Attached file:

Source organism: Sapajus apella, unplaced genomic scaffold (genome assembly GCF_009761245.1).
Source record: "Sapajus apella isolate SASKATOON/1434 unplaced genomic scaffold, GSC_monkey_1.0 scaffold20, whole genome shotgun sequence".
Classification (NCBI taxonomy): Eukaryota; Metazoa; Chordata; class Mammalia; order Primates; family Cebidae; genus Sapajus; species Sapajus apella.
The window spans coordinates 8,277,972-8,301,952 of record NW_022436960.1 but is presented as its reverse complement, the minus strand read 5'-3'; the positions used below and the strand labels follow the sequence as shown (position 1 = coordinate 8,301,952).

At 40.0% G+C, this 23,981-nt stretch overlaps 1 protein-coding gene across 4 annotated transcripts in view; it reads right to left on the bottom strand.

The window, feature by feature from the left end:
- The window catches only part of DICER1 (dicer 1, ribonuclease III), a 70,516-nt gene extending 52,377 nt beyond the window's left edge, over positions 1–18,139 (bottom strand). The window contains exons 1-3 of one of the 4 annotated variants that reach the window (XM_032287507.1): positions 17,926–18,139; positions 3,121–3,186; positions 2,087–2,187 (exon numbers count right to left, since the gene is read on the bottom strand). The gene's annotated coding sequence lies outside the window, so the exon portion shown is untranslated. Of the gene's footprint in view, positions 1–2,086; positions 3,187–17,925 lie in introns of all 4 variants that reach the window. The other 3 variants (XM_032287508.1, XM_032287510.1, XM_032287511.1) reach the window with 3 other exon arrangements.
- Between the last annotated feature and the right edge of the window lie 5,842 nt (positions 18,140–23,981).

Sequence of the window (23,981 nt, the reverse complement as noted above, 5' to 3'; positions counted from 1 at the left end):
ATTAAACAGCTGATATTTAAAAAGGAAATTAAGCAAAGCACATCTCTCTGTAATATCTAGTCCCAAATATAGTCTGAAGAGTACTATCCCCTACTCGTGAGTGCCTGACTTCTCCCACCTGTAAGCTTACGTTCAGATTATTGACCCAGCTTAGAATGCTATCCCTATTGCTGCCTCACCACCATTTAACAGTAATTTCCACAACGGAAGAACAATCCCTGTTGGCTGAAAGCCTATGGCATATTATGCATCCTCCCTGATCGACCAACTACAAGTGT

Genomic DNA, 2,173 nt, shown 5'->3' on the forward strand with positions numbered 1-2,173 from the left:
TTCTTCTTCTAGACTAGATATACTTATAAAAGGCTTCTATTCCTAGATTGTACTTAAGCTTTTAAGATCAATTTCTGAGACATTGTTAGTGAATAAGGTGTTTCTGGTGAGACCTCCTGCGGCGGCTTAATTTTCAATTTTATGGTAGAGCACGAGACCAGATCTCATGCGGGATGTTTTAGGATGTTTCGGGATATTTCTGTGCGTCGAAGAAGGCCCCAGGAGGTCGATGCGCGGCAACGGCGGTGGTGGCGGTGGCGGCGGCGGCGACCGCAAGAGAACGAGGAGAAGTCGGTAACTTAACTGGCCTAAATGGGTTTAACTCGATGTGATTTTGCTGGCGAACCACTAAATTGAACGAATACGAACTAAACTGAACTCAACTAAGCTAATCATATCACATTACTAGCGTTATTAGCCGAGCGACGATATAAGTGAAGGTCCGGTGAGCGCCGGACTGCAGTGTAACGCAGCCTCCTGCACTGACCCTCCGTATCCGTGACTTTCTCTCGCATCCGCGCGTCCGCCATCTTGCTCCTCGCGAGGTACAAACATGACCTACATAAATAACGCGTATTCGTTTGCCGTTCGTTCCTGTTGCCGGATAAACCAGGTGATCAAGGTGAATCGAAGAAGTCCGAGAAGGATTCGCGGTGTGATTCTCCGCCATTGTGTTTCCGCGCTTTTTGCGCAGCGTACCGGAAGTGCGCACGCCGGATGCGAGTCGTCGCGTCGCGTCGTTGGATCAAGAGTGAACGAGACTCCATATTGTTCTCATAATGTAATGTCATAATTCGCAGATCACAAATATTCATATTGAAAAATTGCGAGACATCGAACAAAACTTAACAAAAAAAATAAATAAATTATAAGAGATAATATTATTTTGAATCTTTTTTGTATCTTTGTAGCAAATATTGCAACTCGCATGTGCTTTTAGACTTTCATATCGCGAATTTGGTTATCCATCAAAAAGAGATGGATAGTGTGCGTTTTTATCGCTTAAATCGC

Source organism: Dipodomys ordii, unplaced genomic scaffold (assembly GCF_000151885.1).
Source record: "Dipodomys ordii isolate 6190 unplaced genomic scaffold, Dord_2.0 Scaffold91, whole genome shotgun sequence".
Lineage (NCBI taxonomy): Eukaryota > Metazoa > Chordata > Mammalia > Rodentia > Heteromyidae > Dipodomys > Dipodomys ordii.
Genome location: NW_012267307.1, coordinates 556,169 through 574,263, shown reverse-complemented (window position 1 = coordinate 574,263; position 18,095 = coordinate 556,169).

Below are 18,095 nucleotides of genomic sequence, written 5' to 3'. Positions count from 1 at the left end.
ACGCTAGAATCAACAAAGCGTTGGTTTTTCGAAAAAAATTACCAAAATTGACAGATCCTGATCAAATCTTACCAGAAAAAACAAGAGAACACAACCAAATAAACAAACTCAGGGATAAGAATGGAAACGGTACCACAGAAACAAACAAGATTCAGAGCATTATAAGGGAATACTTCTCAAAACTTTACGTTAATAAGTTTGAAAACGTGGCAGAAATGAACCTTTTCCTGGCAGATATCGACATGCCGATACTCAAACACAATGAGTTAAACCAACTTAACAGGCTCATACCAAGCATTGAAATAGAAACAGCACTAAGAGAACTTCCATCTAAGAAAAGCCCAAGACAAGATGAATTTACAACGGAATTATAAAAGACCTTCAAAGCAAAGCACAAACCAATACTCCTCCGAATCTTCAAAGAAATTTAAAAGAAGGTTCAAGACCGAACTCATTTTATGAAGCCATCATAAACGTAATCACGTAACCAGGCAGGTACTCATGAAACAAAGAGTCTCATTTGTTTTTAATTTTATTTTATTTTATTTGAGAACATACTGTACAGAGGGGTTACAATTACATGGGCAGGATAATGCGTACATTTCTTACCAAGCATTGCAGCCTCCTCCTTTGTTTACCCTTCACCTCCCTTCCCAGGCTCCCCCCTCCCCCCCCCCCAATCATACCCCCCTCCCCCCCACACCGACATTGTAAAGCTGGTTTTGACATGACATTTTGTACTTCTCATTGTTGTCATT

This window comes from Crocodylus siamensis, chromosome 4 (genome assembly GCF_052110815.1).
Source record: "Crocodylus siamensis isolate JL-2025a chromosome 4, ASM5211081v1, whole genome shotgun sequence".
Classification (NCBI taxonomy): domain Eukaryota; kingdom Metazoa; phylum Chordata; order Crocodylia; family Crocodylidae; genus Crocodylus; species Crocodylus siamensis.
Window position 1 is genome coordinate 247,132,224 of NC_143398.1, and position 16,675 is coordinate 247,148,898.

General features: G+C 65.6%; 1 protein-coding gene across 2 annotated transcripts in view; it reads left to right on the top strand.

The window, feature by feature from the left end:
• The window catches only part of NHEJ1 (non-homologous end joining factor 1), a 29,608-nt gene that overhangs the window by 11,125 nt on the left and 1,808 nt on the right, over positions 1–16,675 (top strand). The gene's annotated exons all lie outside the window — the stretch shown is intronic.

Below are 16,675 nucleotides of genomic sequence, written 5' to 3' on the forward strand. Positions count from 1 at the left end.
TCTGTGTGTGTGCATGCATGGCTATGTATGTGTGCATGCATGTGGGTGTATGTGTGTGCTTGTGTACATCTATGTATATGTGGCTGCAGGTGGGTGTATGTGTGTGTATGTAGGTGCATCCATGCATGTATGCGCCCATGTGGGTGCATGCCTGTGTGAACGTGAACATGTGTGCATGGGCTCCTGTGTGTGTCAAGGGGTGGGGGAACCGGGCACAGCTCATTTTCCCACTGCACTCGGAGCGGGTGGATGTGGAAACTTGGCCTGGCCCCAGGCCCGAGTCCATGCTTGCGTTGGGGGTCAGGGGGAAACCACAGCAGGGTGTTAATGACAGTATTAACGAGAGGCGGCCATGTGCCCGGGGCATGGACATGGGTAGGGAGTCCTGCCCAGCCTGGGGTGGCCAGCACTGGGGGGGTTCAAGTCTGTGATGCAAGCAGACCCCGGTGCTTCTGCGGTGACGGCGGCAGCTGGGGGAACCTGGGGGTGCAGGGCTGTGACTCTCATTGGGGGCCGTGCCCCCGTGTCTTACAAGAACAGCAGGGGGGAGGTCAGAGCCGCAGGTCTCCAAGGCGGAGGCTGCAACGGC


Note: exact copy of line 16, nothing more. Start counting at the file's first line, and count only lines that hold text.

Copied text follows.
Genome location: NW_012267307.1, coordinates 556,169 through 574,263, shown reverse-complemented (window position 1 = coordinate 574,263; position 18,095 = coordinate 556,169).